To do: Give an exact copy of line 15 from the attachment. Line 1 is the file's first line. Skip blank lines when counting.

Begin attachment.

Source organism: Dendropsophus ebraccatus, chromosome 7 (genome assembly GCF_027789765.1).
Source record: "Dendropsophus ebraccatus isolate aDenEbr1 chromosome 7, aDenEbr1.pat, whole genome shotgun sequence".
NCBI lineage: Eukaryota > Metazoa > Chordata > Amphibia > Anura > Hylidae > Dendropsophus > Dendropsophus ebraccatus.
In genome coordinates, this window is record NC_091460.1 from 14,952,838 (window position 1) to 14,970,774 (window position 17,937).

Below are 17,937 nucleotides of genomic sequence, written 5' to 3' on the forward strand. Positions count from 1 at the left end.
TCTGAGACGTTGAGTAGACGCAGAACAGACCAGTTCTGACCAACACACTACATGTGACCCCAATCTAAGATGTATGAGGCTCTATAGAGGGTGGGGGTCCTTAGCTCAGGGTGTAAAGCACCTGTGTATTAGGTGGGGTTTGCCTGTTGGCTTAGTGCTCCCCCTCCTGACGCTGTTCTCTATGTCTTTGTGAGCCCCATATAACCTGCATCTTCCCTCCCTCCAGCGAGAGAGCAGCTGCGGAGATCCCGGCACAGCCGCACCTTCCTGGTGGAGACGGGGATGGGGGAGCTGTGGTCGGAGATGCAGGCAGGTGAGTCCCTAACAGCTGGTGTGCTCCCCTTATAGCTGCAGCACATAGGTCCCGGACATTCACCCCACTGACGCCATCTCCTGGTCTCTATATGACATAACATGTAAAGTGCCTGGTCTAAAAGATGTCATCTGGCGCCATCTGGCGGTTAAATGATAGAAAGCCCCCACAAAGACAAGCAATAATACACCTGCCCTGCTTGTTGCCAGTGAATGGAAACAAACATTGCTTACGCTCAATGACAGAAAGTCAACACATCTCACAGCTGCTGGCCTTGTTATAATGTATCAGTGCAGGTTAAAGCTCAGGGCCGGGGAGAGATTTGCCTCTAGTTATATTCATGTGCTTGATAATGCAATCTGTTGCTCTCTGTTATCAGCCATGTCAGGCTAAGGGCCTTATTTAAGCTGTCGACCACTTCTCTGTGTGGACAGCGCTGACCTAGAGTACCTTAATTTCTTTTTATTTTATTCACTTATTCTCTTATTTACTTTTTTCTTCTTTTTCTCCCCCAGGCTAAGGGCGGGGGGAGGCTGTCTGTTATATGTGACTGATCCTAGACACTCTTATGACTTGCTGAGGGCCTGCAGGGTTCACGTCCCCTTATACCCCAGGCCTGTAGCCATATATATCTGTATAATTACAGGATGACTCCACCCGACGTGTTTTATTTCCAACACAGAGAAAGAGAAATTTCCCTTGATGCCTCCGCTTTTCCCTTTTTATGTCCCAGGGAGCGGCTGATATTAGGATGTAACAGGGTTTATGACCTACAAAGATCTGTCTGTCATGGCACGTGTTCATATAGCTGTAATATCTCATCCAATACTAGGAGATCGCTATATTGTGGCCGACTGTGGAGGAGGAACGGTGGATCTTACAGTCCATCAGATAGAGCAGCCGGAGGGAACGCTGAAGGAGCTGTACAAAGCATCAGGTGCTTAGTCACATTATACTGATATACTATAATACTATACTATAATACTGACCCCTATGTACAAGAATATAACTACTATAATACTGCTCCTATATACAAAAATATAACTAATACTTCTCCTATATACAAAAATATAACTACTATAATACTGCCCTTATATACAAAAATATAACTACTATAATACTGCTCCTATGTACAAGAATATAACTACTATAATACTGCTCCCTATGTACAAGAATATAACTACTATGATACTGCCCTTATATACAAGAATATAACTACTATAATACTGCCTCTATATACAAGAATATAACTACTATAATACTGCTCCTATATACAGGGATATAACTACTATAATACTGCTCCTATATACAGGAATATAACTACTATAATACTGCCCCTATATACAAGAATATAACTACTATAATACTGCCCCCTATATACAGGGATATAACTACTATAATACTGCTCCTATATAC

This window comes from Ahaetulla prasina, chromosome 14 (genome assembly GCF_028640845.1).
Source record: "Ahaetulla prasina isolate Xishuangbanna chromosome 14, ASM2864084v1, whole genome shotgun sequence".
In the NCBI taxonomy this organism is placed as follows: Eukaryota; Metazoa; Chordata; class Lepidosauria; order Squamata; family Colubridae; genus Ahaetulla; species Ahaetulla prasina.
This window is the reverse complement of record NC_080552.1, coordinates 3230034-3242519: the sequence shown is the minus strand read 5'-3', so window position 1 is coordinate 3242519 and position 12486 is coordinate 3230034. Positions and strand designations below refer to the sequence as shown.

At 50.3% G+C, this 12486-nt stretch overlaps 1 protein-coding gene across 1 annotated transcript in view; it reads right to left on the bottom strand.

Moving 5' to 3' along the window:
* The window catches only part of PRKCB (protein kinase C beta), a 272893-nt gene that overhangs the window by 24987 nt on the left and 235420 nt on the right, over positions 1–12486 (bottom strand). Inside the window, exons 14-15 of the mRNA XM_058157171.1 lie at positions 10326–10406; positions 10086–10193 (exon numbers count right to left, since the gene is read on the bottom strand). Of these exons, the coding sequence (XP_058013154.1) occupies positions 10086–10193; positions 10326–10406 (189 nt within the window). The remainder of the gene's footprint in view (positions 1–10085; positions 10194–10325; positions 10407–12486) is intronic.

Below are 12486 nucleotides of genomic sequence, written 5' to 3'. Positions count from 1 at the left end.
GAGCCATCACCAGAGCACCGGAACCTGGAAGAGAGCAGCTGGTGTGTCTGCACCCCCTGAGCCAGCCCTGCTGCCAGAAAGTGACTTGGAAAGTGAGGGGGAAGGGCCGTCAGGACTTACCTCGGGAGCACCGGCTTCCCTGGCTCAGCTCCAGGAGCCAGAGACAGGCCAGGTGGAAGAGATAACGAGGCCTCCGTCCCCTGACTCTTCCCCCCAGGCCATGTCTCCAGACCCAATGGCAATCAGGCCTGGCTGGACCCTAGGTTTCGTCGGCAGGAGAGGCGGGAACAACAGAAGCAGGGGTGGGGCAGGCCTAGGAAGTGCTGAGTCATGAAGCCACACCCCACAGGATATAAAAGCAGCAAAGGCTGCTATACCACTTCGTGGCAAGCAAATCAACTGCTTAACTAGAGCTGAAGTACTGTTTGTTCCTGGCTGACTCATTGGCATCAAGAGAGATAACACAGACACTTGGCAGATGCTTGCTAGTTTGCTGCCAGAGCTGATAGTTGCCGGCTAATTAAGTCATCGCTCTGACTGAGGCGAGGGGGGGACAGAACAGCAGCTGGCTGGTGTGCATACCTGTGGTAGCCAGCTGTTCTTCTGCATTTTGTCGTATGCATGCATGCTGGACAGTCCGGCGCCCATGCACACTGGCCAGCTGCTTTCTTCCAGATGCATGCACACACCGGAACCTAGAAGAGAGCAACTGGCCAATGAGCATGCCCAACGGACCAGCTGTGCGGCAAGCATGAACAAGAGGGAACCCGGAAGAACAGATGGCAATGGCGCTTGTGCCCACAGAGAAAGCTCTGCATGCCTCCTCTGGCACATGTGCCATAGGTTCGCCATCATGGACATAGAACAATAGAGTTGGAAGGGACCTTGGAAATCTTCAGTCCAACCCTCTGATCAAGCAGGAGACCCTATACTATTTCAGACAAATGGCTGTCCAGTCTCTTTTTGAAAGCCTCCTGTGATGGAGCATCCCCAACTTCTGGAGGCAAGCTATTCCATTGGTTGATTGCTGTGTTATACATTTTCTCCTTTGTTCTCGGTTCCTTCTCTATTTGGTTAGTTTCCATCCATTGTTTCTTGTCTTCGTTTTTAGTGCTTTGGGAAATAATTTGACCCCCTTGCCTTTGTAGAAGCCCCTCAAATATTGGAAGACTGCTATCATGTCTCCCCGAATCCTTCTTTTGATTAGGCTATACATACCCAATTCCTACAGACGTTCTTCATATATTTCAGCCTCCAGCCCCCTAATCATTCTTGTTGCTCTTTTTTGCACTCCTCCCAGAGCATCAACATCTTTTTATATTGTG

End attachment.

GAGCCATCACCAGAGCACCGGAACCTGGAAGAGAGCAGCTGGTGTGTCTGCACCCCCTGAGCCAGCCCTGCTGCCAGAAAGTGACTTGGAAAGTGAGGGGGAAGGGCCGTCAGGACTTACCTCGGGAGCACCGGCTTCCCTGGCTCAGCTCCAGGAGCCAGAGACAGGCCAGGTGGAAGAGATAACGAGGCCTCCGTCCCCTGACTCTTCCCCCCAGGCCATGTCTCCAGACCCAATGGCAATCAGGCCTGGCTGGACCCTAGGTTTCGTCGGCAGGAGAGGCGGGAACAACAGAAGCAGGGGTGGGGCAGGCCTAGGAAGTGCTGAGTCATGAAGCCACACCCCACAGGATATAAAAGCAGCAAAGGCTGCTATACCACTTCGTGGCAAGCAAATCAACTGCTTAACTAGAGCTGAAGTACTGTTTGTTCCTGGCTGACTCATTGGCATCAAGAGAGATAACACAGACACTTGGCAGATGCTTGCTAGTTTGCTGCCAGAGCTGATAGTTGCCGGCTAATTAAGTCATCGCTCTGACTGAGGCGAGGGGGGGACAGAACAGCAGCTGGCTGGTGTGCATACCTGTGGTAGCCAGCTGTTCTTCTGCATTTTGTCGTATGCATGCATGCTGGACAGTCCGGCGCCCATGCACACTGGCCAGCTGCTTTCTTCCAGATGCATGCACACACCGGAACCTAGAAGAGAGCAACTGGCCAATGAGCATGCCCAACGGACCAGCTGTGCGGCAAGCATGAACAAGAGGGAACCCGGAAGAACAGATGGCAATGGCGCTTGTGCCCACAGAGAAAGCTCTGCATGCCTCCTCTGGCACATGTGCCATAGGTTCGCCATCATGGACATAGAACAATAGAGTTGGAAGGGACCTTGGAAATCTTCAGTCCAACCCTCTGATCAAGCAGGAGACCCTATACTATTTCAGACAAATGGCTGTCCAGTCTCTTTTTGAAAGCCTCCTGTGATGGAGCATCCCCAACTTCTGGAGGCAAGCTATTCCATTGGTTGATTGCTGTGTTATACATTTTCTCCTTTGTTCTCGGTTCCTTCTCTATTTGGTTAGTTTCCATCCATTGTTTCTTGTCTTCGTTTTTAGTGCTTTGGGAAATAATTTGACCCCCTTGCCTTTGTAGAAGCCCCTCAAATATTGGAAGACTGCTATCATGTCTCCCCGAATCCTTCTTTTGATTAGGCTATACATACCCAATTCCTACAGACGTTCTTCATATATTTCAGCCTCCAGCCCCCTAATCATTCTTGTTGCTCTTTTTTGCACTCCTCCCAGAGCATCAACATCTTTTTATATTGTG